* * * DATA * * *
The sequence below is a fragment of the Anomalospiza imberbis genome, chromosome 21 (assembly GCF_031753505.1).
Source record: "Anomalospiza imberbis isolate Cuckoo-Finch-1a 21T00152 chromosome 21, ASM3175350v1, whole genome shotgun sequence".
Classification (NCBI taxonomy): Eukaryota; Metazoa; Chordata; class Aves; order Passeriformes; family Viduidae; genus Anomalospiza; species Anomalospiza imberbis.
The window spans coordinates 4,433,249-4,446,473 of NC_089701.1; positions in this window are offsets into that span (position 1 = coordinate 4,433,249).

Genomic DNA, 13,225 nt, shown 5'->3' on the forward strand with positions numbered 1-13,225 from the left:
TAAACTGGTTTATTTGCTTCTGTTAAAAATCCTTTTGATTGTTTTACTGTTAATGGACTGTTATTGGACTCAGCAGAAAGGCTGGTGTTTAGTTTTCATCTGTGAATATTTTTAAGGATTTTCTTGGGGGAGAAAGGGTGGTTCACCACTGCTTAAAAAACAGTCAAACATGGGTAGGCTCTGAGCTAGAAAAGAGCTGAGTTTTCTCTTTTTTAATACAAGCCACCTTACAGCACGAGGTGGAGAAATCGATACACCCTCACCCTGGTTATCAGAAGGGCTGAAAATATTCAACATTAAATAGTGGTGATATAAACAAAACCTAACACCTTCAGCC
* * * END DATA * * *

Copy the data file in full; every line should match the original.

The sequence below is a fragment of the Anomalospiza imberbis genome, chromosome 21 (assembly GCF_031753505.1).
Source record: "Anomalospiza imberbis isolate Cuckoo-Finch-1a 21T00152 chromosome 21, ASM3175350v1, whole genome shotgun sequence".
Classification (NCBI taxonomy): Eukaryota; Metazoa; Chordata; class Aves; order Passeriformes; family Viduidae; genus Anomalospiza; species Anomalospiza imberbis.
The window spans coordinates 4,433,249-4,446,473 of NC_089701.1; positions in this window are offsets into that span (position 1 = coordinate 4,433,249).

Genomic DNA, 13,225 nt, shown 5'->3' on the forward strand with positions numbered 1-13,225 from the left:
TAAACTGGTTTATTTGCTTCTGTTAAAAATCCTTTTGATTGTTTTACTGTTAATGGACTGTTATTGGACTCAGCAGAAAGGCTGGTGTTTAGTTTTCATCTGTGAATATTTTTAAGGATTTTCTTGGGGGAGAAAGGGTGGTTCACCACTGCTTAAAAAACAGTCAAACATGGGTAGGCTCTGAGCTAGAAAAGAGCTGAGTTTTCTCTTTTTTAATACAAGCCACCTTACAGCACGAGGTGGAGAAATCGATACACCCTCACCCTGGTTATCAGAAGGGCTGAAAATATTCAACATTAAATAGTGGTGATATAAACAAAACCTAACACCTTCAGCC